NMS Marsuinul
NMS Marsuinul

NMS Marsuinul (S2) was launched on 25 May 1941, but like Rechinul it wasn't complete yet and entered officially in the ranks of the Navy in July 1943 and was declared operational in April 1944. It was originally meant to be a mine-laying submarine, but the decision was taken to transform it into an attack sub. So the mine compartments became additional fuel tanks. This is why it has a superior range to the other Romanian submarines.

Marsuinul carried out only one war patrol between 10-27 May 1944. Its task was to continue NMS Rechinul's mission in the Batumi area, under the command of cpt. Grigore Ciolac. The war patrol started very badly when, after exiting the mine barrage, on 11 May, at 0100 hours, a German R-boot confused it with a Soviet submarine and fired its machine-guns on it. After signaling the day's password, the problem was resolved. In the morning, it was bombed by a German seaplane and forced to submerge. The situation became critical because several KFKs with Croat crews responded to the alarm given by the seaplane and launched no less than 420 depth charges from 0830 hours until late in the evening. The submarine descended to 80 – 90 meters below sea level and was rigged for silent running. There was a moment when the captain tried to surface, but, after getting to as much as 20 meters, the explosions got closer and closer and had to return to the safety of greater depths. Fortunately the damages it had suffered were not serious.

After the KFKs ran out of depth charges, they abandoned the pursuit and the submarine headed to Zunguldak and from there to, sailing along the coast. NMS Marsuinul was discovered and attacked for the first time by the Soviet patrol boats on 14 May, at 1110 hours. Then again, around 1500 hours, it was again found and pursued for three hours. Thus the captain decided to retreat for one day near Trabzon, by the Turkish coast. It returned to the area of operations, where it was again located on 17 May, 40 miles North of Cape Yasun and attacked at 0412 hours, having to seek refuge again. But this time it was pursued and on 18 May , around 0400 hours, several submarine hunters launched depth charges in its vicinity. In the evening Marsuinul tried for the third time to approach Batumi, but the following day it was discovered and attacked. The crew counted 43 explosions.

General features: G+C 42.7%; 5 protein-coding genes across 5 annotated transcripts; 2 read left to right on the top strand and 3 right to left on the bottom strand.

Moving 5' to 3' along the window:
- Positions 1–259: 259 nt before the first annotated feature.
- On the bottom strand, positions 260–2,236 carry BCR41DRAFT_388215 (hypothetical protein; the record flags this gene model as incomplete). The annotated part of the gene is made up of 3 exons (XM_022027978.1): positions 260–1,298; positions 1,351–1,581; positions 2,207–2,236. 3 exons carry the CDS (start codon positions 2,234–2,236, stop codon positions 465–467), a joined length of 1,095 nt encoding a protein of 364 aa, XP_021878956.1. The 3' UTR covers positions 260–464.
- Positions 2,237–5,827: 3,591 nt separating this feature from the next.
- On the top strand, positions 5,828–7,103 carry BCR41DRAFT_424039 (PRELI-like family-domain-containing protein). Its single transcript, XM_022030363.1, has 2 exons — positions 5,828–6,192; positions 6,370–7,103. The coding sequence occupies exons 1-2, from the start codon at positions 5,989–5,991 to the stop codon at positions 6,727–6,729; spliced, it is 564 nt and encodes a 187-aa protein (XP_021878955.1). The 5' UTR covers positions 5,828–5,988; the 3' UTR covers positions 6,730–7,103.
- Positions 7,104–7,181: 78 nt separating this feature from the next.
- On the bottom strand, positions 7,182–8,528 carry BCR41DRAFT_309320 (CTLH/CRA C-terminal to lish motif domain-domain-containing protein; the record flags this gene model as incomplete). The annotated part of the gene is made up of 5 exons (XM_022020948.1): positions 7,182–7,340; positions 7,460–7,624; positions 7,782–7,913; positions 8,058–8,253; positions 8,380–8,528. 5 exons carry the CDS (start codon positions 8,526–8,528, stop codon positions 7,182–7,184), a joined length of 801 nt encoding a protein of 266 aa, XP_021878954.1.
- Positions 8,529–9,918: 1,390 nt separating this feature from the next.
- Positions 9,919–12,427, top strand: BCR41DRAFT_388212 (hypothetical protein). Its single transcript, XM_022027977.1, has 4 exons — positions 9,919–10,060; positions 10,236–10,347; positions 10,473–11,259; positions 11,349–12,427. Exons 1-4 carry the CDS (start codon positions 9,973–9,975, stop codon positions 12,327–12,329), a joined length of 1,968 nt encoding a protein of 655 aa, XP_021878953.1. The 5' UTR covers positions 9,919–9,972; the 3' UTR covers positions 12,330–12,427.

On 20 May it was near Turkish territorial waters, 40 miles North of Cape Yasun. During the night, around 0200 hours, the crew thought to have seen a torpedo and avoided it. There is no record of such an attack on that day from the Soviet side. Two hours later it was depth charged and 31 explosions were counted. The following day, also around 0200 hours, the submarine was again discovered and attacked until 1400 hours. 43 depth charges were launched. From Constanta, cpt. Ciolac received the order to enter the area of operations for the fourth time.On 22 May, the submarine hunters located NMS Marsuinul at 0455 hours, some 45 miles West by Northwest of Batumi. For three and a half hours, 82 depth charges were launched, of which 74 exploded in the vicinity of the ship's hull. But the day wasn't over yet. It was again detected and attacked between 1831 and 1858 hours.

The evacuation of Crimea was over and there was no need to risk a submarine in a screening mission. Thus, on 23 May it received the order to return home, being under constant pursuit. The trip to the area near Zunguldak was made on a very heavy sea, for 37 hours. The weather got better after it left the route along the Turkish coast and headed directly for Constanta on 25 May. The following day, while sailing on the surface, the submarine was surprised by a Soviet seaplane, which dropped 6 bombs and forced it to submerge. Because of this, Marsuinul missed the rendezvous with the escort in the evening and entered the port the next morning.

Displacement on surface508t
Displacement in imersion630t
Max speed on surface16 knots
Max speed in imersion9 knots
Range8000 miles
Guns1 x 88mm
Machineguns1 x 20mm
Torpedo tubes6 (4+2) x 533mm

Author: Victor Nitu
Koslinski N., Stanescu R. Marina Romana in al Doilea Razboi Mondial vol. II, Editura Fat-Frumos, 1997
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